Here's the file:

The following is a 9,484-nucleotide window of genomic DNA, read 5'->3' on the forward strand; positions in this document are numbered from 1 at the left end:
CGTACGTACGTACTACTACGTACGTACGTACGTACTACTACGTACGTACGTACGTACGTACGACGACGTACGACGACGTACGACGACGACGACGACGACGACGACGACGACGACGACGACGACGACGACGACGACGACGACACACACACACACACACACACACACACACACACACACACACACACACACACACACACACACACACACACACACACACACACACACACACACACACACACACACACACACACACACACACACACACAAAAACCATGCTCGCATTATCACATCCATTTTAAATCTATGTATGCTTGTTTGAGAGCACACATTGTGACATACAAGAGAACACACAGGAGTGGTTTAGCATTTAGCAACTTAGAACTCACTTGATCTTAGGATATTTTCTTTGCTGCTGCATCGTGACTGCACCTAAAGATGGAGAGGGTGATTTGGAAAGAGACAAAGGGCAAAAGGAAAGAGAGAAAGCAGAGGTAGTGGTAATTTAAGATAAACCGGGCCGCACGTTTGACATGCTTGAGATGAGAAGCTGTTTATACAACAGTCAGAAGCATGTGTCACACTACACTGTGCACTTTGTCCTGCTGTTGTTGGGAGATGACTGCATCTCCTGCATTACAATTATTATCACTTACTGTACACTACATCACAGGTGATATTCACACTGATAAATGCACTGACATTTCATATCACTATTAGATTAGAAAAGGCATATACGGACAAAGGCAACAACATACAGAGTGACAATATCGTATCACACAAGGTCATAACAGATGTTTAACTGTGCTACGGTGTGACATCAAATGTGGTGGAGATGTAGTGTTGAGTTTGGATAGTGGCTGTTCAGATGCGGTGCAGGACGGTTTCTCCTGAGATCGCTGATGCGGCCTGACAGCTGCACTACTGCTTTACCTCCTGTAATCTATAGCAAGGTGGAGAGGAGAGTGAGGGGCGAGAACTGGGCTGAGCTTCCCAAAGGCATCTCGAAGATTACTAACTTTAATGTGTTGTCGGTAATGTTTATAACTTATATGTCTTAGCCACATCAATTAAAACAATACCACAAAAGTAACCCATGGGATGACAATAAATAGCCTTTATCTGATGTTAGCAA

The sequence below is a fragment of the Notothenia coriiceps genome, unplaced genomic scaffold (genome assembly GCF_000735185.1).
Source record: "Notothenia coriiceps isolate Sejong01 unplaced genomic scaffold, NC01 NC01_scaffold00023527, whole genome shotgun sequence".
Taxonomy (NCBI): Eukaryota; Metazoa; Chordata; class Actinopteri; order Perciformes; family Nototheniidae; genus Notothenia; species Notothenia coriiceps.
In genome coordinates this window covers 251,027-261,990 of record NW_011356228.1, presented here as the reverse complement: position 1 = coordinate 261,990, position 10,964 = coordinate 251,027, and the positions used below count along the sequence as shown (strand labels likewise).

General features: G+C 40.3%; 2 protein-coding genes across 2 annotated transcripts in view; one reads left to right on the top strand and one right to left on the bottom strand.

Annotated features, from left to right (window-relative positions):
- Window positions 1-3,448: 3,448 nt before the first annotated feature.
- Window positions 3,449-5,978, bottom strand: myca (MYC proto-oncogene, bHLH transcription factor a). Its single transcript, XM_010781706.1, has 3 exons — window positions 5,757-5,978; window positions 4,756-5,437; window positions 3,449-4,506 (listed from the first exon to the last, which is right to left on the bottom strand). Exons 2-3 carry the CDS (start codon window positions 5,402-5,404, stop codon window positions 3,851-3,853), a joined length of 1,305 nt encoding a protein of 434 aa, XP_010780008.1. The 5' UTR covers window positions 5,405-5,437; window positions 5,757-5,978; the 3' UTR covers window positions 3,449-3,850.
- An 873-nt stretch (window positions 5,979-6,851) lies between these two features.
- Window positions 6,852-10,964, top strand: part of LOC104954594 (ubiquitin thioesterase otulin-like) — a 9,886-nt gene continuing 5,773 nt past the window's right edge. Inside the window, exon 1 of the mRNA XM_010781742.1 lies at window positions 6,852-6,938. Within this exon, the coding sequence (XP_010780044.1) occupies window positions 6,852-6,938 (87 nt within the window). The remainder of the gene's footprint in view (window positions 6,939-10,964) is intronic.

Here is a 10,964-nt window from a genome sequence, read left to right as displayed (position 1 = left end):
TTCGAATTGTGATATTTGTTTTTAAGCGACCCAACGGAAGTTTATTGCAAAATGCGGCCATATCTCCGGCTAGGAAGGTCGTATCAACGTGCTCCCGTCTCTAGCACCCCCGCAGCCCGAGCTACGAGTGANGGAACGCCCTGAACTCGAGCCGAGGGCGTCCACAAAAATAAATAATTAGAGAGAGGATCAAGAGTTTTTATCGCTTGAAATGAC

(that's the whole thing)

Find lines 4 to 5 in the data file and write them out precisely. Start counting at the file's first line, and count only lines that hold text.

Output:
Source record: "Notothenia coriiceps isolate Sejong01 unplaced genomic scaffold, NC01 NC01_scaffold00023527, whole genome shotgun sequence".
Taxonomy (NCBI): Eukaryota; Metazoa; Chordata; class Actinopteri; order Perciformes; family Nototheniidae; genus Notothenia; species Notothenia coriiceps.